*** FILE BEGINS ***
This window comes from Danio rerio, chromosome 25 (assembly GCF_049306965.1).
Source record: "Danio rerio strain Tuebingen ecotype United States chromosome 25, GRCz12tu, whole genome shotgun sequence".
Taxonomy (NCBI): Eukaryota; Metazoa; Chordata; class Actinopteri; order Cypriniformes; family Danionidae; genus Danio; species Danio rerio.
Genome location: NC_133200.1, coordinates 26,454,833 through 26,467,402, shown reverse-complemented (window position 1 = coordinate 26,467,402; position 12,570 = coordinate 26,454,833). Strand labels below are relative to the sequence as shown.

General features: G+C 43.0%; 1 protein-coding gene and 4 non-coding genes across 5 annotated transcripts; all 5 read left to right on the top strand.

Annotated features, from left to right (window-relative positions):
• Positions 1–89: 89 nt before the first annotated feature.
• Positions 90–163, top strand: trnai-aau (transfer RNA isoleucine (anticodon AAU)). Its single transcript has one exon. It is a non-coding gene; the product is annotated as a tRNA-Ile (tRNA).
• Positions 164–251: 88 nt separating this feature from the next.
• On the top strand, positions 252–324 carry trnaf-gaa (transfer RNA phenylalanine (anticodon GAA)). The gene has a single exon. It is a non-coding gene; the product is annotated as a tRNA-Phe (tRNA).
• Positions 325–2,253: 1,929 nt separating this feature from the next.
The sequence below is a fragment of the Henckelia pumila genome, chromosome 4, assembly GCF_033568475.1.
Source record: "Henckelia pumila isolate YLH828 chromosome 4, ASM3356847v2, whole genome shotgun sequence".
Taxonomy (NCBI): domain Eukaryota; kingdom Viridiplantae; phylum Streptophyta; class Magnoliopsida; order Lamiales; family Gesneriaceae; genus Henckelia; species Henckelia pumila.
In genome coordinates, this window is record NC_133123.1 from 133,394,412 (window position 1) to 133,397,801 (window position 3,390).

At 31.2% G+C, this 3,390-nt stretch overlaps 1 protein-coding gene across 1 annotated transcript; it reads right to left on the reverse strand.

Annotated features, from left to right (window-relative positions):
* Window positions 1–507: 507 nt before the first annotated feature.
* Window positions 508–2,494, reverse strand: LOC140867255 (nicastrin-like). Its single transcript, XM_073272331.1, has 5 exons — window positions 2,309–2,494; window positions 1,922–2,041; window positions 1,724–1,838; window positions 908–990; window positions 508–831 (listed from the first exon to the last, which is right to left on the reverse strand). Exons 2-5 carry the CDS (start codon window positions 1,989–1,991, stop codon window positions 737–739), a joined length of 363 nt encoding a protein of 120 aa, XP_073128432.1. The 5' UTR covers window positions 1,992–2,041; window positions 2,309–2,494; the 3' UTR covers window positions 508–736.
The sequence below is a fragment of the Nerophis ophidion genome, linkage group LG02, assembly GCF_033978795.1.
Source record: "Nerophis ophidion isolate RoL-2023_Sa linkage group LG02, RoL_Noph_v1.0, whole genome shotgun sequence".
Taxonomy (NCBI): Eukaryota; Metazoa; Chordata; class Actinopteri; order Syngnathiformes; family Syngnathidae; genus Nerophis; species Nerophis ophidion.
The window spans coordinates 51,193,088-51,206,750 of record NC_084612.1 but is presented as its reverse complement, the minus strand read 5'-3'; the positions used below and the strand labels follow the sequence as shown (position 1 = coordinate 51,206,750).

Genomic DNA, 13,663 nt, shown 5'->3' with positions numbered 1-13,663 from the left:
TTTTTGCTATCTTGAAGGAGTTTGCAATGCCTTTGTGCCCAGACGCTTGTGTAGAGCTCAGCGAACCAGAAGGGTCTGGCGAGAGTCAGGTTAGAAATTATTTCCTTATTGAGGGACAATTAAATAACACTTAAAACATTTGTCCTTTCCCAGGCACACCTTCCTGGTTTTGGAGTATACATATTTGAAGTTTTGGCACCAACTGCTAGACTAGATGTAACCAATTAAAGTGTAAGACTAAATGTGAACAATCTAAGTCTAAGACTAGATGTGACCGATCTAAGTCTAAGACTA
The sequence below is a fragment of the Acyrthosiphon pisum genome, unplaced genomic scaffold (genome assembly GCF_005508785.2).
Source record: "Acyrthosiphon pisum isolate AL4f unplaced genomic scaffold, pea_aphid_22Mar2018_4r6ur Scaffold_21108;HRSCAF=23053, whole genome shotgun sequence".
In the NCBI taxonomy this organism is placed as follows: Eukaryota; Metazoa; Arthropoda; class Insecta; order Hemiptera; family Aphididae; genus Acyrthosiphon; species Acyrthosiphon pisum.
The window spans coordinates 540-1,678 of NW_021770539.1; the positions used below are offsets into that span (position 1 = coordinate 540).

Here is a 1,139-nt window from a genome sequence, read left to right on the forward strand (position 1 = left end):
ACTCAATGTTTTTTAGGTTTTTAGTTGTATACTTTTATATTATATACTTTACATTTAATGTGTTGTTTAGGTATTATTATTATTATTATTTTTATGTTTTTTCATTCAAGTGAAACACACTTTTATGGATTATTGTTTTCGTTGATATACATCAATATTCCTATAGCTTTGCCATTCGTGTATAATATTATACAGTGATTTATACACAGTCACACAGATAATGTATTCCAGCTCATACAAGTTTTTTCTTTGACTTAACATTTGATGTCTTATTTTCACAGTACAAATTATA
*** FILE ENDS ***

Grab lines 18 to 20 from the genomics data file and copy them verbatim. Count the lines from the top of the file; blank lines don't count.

* Window positions 1–507: 507 nt before the first annotated feature.
* Window positions 508–2,494, reverse strand: LOC140867255 (nicastrin-like). Its single transcript, XM_073272331.1, has 5 exons — window positions 2,309–2,494; window positions 1,922–2,041; window positions 1,724–1,838; window positions 908–990; window positions 508–831 (listed from the first exon to the last, which is right to left on the reverse strand). Exons 2-5 carry the CDS (start codon window positions 1,989–1,991, stop codon window positions 737–739), a joined length of 363 nt encoding a protein of 120 aa, XP_073128432.1. The 5' UTR covers window positions 1,992–2,041; window positions 2,309–2,494; the 3' UTR covers window positions 508–736.
The sequence below is a fragment of the Nerophis ophidion genome, linkage group LG02, assembly GCF_033978795.1.